Customer experience has one meaning: It’s the interaction between a brand and a customer. And for the most part, businesses large and small want a similar outcome from their customer service experience. They want to put a smile on their customers’ faces, send them home happy, make sure they come back again, and get them to tell their friends and their friends’ moms.
Getting to that happy place, however, well that number is like the universe—infinite, forever expanding and changing, quite easy to get lost in (don’t forget to turn a blinker on at least!), and different for every company.
Nevertheless, that customer experience strategy is largely how a company stays relevant and competitive in its market all the while keeping it from going a drift (is he using another space reference? I’ve been watching too much Battlestar Galactica!) in the mayhem that is running a large business, or any other-sized business for that matter.
The key is mapping out that strategy. It’s not just putting a blanket statement out there in the world saying, “So and so business wants its customer to be happy by providing the utmost quality service.” Lame. Plus, the work “quality” is so overrated. What did your English teacher always tell you? Show it, don’t say it!
We looked at three household brands to get a glimpse of how they map out their customer experience.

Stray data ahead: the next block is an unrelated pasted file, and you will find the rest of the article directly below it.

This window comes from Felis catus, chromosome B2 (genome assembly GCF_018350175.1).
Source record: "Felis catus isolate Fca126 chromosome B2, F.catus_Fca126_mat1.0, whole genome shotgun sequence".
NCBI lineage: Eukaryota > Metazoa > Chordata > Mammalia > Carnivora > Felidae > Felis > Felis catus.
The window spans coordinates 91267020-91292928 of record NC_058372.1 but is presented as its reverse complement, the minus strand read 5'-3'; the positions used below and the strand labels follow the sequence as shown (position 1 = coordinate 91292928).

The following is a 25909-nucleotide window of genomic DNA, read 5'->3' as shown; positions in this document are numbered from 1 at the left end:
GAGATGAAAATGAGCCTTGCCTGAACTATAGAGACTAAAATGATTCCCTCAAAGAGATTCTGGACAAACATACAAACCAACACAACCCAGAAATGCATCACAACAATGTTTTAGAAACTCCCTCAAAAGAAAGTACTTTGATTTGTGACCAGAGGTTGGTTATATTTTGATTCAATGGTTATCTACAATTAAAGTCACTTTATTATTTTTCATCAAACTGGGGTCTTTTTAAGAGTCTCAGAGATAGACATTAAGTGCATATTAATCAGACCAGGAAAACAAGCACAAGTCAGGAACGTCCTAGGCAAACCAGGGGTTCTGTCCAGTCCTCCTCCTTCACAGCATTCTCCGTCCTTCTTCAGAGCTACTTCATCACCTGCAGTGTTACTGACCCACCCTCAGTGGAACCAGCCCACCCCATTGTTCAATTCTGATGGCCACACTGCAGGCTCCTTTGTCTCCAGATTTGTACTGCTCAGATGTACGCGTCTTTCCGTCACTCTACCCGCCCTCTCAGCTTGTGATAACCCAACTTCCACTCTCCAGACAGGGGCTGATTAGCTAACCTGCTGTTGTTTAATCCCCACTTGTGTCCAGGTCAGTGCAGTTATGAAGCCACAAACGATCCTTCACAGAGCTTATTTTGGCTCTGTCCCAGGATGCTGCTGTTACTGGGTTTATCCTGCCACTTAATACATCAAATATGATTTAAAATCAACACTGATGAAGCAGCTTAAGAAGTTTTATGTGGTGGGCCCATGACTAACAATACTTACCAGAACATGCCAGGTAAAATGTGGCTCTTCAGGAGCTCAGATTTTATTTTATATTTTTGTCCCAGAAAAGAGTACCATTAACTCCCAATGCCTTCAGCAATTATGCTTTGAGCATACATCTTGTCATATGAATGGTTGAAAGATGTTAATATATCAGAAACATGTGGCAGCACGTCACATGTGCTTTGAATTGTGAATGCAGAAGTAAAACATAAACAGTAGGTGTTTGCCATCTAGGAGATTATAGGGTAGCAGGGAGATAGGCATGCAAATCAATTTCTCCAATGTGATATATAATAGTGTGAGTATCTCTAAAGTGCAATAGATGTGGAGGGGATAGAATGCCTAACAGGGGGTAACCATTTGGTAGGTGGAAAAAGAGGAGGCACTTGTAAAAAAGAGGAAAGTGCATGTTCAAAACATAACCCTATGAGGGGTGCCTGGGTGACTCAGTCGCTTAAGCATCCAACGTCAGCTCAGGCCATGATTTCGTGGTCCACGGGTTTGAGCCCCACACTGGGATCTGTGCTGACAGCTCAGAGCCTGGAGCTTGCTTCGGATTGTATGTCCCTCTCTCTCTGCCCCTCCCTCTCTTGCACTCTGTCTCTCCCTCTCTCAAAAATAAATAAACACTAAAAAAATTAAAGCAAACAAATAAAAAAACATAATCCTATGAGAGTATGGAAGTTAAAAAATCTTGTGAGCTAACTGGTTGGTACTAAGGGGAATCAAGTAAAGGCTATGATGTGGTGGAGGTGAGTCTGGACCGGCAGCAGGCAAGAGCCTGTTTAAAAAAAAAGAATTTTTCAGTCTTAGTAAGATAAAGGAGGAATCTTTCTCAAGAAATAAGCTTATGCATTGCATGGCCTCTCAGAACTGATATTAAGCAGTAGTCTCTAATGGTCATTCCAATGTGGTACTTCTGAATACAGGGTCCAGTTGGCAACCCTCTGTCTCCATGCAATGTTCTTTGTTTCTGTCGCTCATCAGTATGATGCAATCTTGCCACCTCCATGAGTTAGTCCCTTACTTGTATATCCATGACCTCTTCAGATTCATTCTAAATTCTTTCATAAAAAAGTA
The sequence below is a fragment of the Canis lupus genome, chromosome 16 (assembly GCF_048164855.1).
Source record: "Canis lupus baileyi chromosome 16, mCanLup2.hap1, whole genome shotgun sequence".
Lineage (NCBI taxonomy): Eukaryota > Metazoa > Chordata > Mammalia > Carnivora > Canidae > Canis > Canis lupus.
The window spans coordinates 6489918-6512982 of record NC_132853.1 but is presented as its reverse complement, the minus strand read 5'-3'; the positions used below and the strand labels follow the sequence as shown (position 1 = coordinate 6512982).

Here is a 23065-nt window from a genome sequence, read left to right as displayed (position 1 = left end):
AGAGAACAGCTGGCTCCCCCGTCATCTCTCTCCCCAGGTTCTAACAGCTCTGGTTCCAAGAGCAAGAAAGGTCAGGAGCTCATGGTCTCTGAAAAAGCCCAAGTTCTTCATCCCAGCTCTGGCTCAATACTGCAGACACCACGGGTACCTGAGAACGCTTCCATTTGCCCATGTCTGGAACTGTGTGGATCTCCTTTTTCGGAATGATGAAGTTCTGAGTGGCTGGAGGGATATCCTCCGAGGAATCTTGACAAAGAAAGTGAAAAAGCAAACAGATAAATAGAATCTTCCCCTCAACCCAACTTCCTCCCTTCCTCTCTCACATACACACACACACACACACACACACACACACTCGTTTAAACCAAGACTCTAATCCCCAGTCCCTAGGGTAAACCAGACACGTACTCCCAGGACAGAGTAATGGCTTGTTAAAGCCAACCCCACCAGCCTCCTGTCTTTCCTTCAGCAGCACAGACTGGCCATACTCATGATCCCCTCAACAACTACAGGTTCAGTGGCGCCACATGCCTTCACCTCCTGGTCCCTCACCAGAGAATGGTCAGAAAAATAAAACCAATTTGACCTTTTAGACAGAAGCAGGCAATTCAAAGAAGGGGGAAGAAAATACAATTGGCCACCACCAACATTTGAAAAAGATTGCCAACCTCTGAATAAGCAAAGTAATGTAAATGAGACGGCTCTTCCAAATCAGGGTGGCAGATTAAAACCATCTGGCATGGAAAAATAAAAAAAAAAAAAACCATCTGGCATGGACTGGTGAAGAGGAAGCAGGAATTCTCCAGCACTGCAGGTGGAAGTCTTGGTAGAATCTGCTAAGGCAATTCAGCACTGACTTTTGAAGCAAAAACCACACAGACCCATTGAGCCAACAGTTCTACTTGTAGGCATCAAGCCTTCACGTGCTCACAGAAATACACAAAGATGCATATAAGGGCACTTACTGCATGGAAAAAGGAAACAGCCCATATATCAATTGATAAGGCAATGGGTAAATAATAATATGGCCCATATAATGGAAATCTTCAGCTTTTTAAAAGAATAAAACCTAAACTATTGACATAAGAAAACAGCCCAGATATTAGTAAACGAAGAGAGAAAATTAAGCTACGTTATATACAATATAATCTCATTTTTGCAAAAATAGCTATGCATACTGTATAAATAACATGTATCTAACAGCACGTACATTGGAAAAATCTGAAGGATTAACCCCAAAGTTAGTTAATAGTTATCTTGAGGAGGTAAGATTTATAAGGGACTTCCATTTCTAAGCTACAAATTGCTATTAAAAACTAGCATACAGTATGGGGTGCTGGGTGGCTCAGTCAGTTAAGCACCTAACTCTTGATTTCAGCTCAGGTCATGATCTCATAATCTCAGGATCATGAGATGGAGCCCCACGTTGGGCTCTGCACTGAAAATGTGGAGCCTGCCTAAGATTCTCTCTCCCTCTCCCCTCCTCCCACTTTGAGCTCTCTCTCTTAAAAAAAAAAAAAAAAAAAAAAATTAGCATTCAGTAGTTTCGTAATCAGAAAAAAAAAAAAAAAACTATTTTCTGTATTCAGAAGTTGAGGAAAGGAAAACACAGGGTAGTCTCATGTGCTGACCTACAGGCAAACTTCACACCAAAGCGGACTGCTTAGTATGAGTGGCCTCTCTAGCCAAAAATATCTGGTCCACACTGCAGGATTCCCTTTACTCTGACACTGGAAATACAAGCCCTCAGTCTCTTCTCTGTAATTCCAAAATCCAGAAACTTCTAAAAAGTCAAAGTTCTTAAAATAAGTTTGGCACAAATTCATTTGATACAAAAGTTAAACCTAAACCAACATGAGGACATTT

Video-streaming behemoth Netflix has a great tale you may have already heard of that hits the mark on how to address customer issues. In 2013, a Denver-based Netflix customer service representative started a chat with a Netflix customer who was having an issue.
Customer: I have a problem to report
Netflix rep: This is Cpt. Mike of the good ship Netflix, which member of the crew am I speaking with today?
Customer: Greetings Cpt., Lt. Norm here
Customer: Engineering has a problem to report
Netflix: Lt. what seems to be the problem?
And the two carried on like this, staying in Star Trek character for the entire chat conversation until “Lt. Norm’s” problem was resolved.
(You can read the entire chat thread on the Huffington Post site, here.)
From the Huffington Post article about this awesome example of customer service:
“We really allow support agents to be themselves,” Brent Wickens, Netflix’s vice president of global customer support told The Huffington Post in a recent interview. “They’re not restricted in any way. If somebody wants to talk to somebody in character, we encourage this.”
Netflix is on a mission to be the world’s leader on video streaming. They want to provide its customers with the best cinematic options and a constantly-improving interface that is easy for customers to use. Here’s the brand’s mission statement that guides the company as a whole, as well as their customer service experience: